Will and Merlin had returned from foraging for food, displaying their spoils. Berries and roots were scattered on the wooden table like trophies, spilling out from the neckerchief that Merlin had collected them in.
Hunith exclaimed over them, ruffling Will’s hair and kissing Merlin’s cheek.
Merlin beamed up at her. “Wait until you see what Will got!”
Will brushed his hair back, self-consciously. “It’s not that big a deal,” he said, and Merlin loudly began to contradict him as Will placed the rabbit on the table. Hunith almost burst into tears with relief – she had been wondering what on earth she would feed the boys.
“We shall have a feast tonight, my dears!” she exclaimed.
“Is this like you had in Camelot, mother?” Merlin asked her, staring at her with earnest eyes.
Hunith felt a pang in her heart, at the thought of the feasts of Camelot. She wished she had a plateful of the feast food in front of her now, to place it on her table and share it with the two boys in front of her.
“This is as good as any feast of Camelot,” she said loyally. “And I would rather be dining with my two favourite boys then all the royal court of Camelot. The little prince Arthur himself would not be dining on any finer food than this tonight, I can assure you!”
Merlin beamed at her, and Will looked abashed. The boys fell upon dinner with enthusiasm, banter flying between them. Hunith watched them with fondness, seeing their animated faces and listening to the sound of their laughter.
They were far too skinny, and it was only autumn – she resolutely pushed away the thought of winter, and what it may bring.
It was she Merlin ran to when the squirrel bit his finger. Actually, Will reached her first, and she had felt her heart stop at the panic in his face, the blood that covered his clothes – but before he opened his mouth she caught sight of Merlin, trudging towards her, looking sheepish and nursing a bloody finger.
She bandaged it up as best she could, although she found herself wishing for Gaius’ well-stocked supplies. Still, the bite was deep but clean, and Merlin was a healthy lad.
“You are as brave as Prince Arthur,” she said. “When he was just a little boy, he fell off his pony and he didn’t even cry, although his elbow was scraped and his knee was bleeding. He just demanded to be put straight back on his horse.”
That night they ate squirrel meat, and Merlin looked pale. “Don’t scare me like that again,” said Hunith, half-joking, and Merlin looked at her with too-serious eyes.
“I won’t,” he said. “I promise.”
In that moment, he looked every inch his father's son - his father, who had also made a promise, and since broken it. Hunith wondered what Balinor was eating that night, if indeed he was still alive.
“What’s wrong, love,” Hunith asked, half-panicked, having come across Merlin sitting in a corner with tear-stained eyes.
He was clutching something tightly in his hand, and she prised his fingers apart, revealing an apple. His other hand was empty.
“What on earth are you doing?” she asked, bewildered.
He blinked away tears. “I was trying to make another apple,” he said, sounding betrayed.
“Merlin,” Hunith said, feeling the familiar tightness in her chest whenever she thought about Merlin’s magic, and she restrained the urge to clutch him to her chest and hold him tight, to keep him safe from everything in this world. Instead, she focused on keeping her voice steady. “Apples have their own kind of magic,” she said, instead. “Shall I show you?”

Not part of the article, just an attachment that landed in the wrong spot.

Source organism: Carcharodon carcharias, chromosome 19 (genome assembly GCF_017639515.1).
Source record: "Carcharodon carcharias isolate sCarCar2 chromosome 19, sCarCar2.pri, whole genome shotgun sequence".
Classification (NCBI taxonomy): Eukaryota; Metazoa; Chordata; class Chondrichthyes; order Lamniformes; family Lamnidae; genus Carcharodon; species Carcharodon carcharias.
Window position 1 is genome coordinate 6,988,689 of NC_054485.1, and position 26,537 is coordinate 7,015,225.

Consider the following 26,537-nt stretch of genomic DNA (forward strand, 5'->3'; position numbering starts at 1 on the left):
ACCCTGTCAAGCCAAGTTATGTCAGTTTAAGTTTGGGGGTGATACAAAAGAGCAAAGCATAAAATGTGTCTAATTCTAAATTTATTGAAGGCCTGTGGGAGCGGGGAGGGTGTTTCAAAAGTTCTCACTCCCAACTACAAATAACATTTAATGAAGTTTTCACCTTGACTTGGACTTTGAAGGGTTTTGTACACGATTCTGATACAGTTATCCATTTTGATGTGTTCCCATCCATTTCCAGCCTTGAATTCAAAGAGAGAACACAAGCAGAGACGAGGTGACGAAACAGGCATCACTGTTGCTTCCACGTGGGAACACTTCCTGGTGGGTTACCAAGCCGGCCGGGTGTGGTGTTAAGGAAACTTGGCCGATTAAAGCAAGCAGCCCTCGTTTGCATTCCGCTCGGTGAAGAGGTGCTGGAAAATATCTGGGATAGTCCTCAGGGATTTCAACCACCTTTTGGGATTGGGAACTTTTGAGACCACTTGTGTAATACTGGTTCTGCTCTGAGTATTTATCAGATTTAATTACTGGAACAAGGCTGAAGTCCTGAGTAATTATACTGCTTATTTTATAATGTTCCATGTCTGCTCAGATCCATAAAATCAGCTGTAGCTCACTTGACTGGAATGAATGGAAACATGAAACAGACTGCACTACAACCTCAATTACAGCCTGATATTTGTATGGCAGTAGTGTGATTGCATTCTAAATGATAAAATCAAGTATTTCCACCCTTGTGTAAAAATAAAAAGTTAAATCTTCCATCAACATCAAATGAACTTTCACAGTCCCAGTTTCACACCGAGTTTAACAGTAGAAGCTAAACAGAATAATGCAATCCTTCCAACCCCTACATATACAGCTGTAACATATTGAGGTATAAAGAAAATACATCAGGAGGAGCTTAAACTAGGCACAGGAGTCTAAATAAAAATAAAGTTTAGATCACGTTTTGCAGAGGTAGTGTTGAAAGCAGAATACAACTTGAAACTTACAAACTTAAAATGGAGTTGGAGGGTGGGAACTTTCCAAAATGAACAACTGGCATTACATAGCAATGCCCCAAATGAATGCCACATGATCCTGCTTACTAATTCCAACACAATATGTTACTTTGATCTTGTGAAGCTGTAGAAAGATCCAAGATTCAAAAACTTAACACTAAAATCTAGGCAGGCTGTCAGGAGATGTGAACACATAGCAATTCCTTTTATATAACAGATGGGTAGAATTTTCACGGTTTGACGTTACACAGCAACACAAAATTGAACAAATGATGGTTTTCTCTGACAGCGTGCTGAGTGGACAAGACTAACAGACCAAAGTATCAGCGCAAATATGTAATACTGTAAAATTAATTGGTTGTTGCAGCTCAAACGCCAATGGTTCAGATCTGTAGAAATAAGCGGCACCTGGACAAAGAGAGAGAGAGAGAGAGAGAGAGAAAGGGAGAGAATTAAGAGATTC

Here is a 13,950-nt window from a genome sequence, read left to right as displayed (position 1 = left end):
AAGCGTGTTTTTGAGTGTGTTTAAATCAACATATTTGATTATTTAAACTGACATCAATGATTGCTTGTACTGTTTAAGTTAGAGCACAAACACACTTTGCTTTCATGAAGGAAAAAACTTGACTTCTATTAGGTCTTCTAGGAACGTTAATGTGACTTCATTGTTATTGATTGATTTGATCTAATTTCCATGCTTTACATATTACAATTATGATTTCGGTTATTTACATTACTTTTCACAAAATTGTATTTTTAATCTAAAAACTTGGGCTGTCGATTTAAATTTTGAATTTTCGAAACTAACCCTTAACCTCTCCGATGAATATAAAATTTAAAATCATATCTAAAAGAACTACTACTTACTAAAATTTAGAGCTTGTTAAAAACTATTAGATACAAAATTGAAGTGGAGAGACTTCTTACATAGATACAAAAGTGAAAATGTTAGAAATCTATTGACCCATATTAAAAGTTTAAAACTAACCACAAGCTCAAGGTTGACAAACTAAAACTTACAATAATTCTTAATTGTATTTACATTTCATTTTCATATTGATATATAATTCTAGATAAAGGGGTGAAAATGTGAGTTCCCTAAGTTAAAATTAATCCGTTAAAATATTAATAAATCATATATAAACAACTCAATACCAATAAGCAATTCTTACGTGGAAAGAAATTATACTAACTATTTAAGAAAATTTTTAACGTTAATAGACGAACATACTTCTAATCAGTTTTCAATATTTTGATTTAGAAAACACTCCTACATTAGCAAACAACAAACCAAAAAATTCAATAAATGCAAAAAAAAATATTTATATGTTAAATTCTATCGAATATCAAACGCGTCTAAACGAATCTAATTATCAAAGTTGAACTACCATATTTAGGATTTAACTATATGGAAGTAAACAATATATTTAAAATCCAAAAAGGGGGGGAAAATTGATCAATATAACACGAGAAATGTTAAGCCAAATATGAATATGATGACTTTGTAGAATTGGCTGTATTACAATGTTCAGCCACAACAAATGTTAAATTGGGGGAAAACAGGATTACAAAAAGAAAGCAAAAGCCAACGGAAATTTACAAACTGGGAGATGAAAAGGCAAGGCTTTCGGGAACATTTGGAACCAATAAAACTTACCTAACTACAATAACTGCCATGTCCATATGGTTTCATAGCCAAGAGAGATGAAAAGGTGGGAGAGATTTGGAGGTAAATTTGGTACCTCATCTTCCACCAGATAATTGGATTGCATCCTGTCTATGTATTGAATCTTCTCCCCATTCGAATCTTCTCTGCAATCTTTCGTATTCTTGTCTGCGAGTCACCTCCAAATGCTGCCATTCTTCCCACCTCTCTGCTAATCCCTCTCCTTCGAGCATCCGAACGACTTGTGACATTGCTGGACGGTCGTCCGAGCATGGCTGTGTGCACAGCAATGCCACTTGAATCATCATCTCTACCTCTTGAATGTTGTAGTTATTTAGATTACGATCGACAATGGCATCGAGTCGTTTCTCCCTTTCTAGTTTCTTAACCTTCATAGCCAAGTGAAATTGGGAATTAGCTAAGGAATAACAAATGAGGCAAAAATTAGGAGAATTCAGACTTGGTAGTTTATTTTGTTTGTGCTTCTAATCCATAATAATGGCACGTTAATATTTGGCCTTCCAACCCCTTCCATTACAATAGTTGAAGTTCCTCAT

They shared the apple between them, until Merlin’s fingers were sticky with juice. After they had eaten the apple right to the core, Hunith took Merlin’s hand in hers and they went to the field and buried the seeds and the core, all of it.
“What happens now?” Merlin asked, staring at the ground expectantly.
“It grows,” said Hunith, smiling. “You see, nature has its own kind of magic.”
Merlin squatted down on the ground, staring intently at the patch of raised earth.
“What are you doing?” asked Hunith.
“Waiting,” said Merlin, his eyes still focused on the soil.
Hunith loved Merlin more than anything – he was the most precious thing in her world. Yet she couldn’t help wishing that Merlin wasn’t quite so special, as in front of her eyes, she saw a tentative shoot poke up from beneath the soil, then waver towards the sunlight.
She took Merlin’s hand and turned him away before he could see.
“How long until we can eat the apples, mother?” Merlin asked, eyes aglow, and if she looked closely she knew she could still see flecks of gold.She didn’t look closely.
She squeezed his hand. “Apples take a long time to grow, Merlin.”
When Merlin was unpacking his satchel in Gaius quarters, his first night in Camelot, he came across two apples his mother had stowed away, and he blinked away tears. He recognised which tree they had come from – the one his mother had helped him plant. It grew the finest apples in all Ealdor, they tasted so sweet and clear.
He ate the first one, but he couldn’t bring himself to eat the second apple – not yet, anyway.
After a few days in Arthur’s service, Merlin realised that Arthur was some combination of the hero of his mother’s stories and a right royal prat.
Arthur was about to make some self-important statement, and on impulse Merlin threw the apple at him. Arthur caught it deftly.
“Assaulting the prince?” he said, and tossed it in the air, and then looked at it a little more closely. “Merlin,” he said, “where on earth did you get this apple? I’ve never seen one quite like it.”
“I brought it with me from Ealdor.”
Arthur weighed it in his hand and then took a bite. “That,” he said, sounding impressed despite himself, “is the best apple I have ever tasted.”
“Thanks,” Merlin said. “My mother grew them."